Penn State faculty report on validity of PA graduation assessments

February 25, 2009

University Park, Pa. — Penn State College of Education faculty Rayne Sperling and Jonna Kulikowich have just completed a systematic study of Pennsylvania school districts’ local graduation assessments.

Through criteria established in meetings with Pennsylvania educators, they have concluded that, based on the information submitted and practices reported by school districts, approximately 5 percent of the participating districts use assessments that both align to state standards and represent practices that could be considered valid measures of proficiency.

The Pennsylvania State Board of Education requires that districts offer a local assessment that provides an alternative method for students to graduate if they do not successfully meet proficiency of standards through the Pennsylvania System of School Assessment (PSSA) 11th grade administration and 12th grade retake.

In 2007, more than 56,000 Pennsylvania students graduated with the local assessments as one requirement to earn a high-school diploma. Until now, there has been no systematic review of what assessments school districts provide as this alternative route to graduation.

In a study funded by a $275,000 grant from the Pennsylvania Department of Education, Sperling and Kulikowich collected the assessments from approximately 85 percent of Pennsylvania school districts. The 418 participating districts sent in assessment materials and information about their assessment practices in response to a request from State Secretary of Education Gerald Zahorchek.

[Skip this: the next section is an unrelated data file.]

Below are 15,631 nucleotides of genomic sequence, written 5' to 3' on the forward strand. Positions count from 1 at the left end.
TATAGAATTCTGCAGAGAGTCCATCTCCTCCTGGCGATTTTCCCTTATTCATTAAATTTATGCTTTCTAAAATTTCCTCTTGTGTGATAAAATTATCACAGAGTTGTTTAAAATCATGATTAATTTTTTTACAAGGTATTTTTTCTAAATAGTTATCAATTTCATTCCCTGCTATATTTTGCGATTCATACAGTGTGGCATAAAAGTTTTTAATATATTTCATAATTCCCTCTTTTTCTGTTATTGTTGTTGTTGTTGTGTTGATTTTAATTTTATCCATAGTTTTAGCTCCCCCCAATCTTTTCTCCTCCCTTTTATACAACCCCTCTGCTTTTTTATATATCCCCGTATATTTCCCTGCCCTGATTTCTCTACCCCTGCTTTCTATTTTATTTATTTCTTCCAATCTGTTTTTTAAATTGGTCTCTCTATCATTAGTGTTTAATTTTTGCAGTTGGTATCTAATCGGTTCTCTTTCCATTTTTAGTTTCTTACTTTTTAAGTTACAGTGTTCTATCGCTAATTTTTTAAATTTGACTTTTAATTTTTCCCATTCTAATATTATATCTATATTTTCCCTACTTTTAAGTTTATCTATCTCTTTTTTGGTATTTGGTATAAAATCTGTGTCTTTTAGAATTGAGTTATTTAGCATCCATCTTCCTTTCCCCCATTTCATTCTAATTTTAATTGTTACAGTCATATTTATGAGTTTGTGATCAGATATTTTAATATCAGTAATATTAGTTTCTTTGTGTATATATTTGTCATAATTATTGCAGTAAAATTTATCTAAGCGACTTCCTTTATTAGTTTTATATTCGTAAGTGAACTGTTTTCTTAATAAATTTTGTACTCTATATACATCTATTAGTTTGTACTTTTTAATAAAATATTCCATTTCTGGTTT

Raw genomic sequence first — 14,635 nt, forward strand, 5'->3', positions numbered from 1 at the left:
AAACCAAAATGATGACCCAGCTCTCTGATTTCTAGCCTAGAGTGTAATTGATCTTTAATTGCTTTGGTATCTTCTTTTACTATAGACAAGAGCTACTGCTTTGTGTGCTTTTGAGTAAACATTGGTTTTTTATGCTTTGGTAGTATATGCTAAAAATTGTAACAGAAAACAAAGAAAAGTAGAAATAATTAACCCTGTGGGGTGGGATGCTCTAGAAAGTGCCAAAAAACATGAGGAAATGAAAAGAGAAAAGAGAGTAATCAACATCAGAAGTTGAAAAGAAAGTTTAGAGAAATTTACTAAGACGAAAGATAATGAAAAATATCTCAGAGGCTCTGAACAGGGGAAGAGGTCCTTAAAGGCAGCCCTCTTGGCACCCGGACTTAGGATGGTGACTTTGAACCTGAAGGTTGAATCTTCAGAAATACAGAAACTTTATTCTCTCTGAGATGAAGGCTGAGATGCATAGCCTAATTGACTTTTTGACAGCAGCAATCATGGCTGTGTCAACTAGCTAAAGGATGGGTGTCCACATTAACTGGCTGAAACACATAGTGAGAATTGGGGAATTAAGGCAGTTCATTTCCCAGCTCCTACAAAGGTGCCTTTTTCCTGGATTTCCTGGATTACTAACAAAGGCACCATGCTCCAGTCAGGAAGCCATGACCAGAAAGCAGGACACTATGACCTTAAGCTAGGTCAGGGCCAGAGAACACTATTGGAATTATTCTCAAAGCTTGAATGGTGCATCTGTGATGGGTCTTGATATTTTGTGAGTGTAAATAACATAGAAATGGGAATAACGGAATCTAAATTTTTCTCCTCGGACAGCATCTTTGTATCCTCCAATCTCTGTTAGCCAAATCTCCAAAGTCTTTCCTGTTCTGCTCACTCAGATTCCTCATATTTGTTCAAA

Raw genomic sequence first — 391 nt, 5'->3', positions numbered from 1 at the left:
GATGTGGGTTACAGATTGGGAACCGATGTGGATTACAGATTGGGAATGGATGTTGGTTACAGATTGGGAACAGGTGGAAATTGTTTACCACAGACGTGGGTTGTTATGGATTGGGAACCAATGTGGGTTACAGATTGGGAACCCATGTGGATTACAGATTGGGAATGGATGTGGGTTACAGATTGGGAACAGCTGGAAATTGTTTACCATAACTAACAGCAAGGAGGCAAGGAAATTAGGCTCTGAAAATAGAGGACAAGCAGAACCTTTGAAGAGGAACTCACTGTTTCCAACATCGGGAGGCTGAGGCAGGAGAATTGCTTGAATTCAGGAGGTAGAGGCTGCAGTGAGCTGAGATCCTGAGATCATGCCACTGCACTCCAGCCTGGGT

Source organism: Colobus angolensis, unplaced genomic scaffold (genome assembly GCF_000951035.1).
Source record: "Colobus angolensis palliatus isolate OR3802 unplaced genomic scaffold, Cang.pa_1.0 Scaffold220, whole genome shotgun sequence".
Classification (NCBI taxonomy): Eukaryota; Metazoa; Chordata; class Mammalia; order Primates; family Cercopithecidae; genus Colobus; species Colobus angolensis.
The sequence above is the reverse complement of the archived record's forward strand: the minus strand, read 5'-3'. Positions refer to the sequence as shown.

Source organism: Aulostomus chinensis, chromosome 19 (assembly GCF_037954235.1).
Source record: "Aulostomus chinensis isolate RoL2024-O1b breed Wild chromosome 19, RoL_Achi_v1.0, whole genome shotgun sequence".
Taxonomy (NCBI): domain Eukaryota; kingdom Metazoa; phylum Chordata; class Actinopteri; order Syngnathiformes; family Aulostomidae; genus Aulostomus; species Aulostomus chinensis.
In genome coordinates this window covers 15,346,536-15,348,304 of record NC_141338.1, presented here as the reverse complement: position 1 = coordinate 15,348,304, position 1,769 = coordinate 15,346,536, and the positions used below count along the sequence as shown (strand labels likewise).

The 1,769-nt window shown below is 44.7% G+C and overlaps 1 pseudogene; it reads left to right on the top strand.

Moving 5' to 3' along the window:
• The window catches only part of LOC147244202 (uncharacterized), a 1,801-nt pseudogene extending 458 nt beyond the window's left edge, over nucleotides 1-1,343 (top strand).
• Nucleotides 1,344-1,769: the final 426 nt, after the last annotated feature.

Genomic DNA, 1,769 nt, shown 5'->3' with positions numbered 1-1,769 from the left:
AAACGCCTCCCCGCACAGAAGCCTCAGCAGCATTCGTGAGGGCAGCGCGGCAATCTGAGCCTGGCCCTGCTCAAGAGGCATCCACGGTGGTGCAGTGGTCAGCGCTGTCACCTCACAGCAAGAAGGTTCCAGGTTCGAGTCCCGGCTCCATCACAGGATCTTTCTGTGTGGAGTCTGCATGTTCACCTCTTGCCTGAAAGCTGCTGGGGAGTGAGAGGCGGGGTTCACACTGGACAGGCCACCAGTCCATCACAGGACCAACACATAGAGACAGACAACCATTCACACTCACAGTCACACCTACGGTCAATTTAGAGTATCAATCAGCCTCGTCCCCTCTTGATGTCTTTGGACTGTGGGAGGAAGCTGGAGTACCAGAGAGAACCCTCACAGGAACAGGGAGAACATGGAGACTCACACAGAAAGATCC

Eight review panels consisting of public educators from across Pennsylvania then reviewed the submitted assessment materials and rated them on the basis of their alignment with 11th grade state proficiency standards in Mathematics and Reading. The panels also established criteria to rate the assessments based on practices, or the manner in which districts reported the local assessments were administered and how the results were used in graduation decisions.

“The districts use a variety of materials and practices,” said Sperling. “Some use commercially available materials while others have developed their own assessments. There was considerable variability in the nature of the local assessments across districts regardless of district size or location.”

District superintendents may send a request for their own district’s assessment results to

The entire report and its summary is available on the Penn State College of Education Web site at


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Last Updated March 19, 2009